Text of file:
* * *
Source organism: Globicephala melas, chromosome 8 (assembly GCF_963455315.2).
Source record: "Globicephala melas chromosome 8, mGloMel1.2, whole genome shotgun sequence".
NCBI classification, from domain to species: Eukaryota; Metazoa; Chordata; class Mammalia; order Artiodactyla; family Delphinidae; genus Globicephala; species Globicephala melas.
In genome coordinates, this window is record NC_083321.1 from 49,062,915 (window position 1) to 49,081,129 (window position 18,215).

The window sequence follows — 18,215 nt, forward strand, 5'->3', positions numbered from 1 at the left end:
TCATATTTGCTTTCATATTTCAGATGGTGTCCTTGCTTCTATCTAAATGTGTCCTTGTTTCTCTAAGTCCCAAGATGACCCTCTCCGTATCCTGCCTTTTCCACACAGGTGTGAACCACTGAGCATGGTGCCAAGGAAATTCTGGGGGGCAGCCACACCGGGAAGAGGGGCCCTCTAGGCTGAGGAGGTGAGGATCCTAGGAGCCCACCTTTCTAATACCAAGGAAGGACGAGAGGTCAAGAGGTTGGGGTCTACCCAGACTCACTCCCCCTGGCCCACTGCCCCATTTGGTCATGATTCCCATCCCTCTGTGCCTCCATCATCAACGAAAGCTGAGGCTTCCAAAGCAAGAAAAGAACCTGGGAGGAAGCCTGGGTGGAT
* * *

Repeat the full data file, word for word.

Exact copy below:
Source organism: Globicephala melas, chromosome 8 (assembly GCF_963455315.2).
Source record: "Globicephala melas chromosome 8, mGloMel1.2, whole genome shotgun sequence".
NCBI classification, from domain to species: Eukaryota; Metazoa; Chordata; class Mammalia; order Artiodactyla; family Delphinidae; genus Globicephala; species Globicephala melas.
In genome coordinates, this window is record NC_083321.1 from 49,062,915 (window position 1) to 49,081,129 (window position 18,215).

The window sequence follows — 18,215 nt, forward strand, 5'->3', positions numbered from 1 at the left end:
TCATATTTGCTTTCATATTTCAGATGGTGTCCTTGCTTCTATCTAAATGTGTCCTTGTTTCTCTAAGTCCCAAGATGACCCTCTCCGTATCCTGCCTTTTCCACACAGGTGTGAACCACTGAGCATGGTGCCAAGGAAATTCTGGGGGGCAGCCACACCGGGAAGAGGGGCCCTCTAGGCTGAGGAGGTGAGGATCCTAGGAGCCCACCTTTCTAATACCAAGGAAGGACGAGAGGTCAAGAGGTTGGGGTCTACCCAGACTCACTCCCCCTGGCCCACTGCCCCATTTGGTCATGATTCCCATCCCTCTGTGCCTCCATCATCAACGAAAGCTGAGGCTTCCAAAGCAAGAAAAGAACCTGGGAGGAAGCCTGGGTGGAT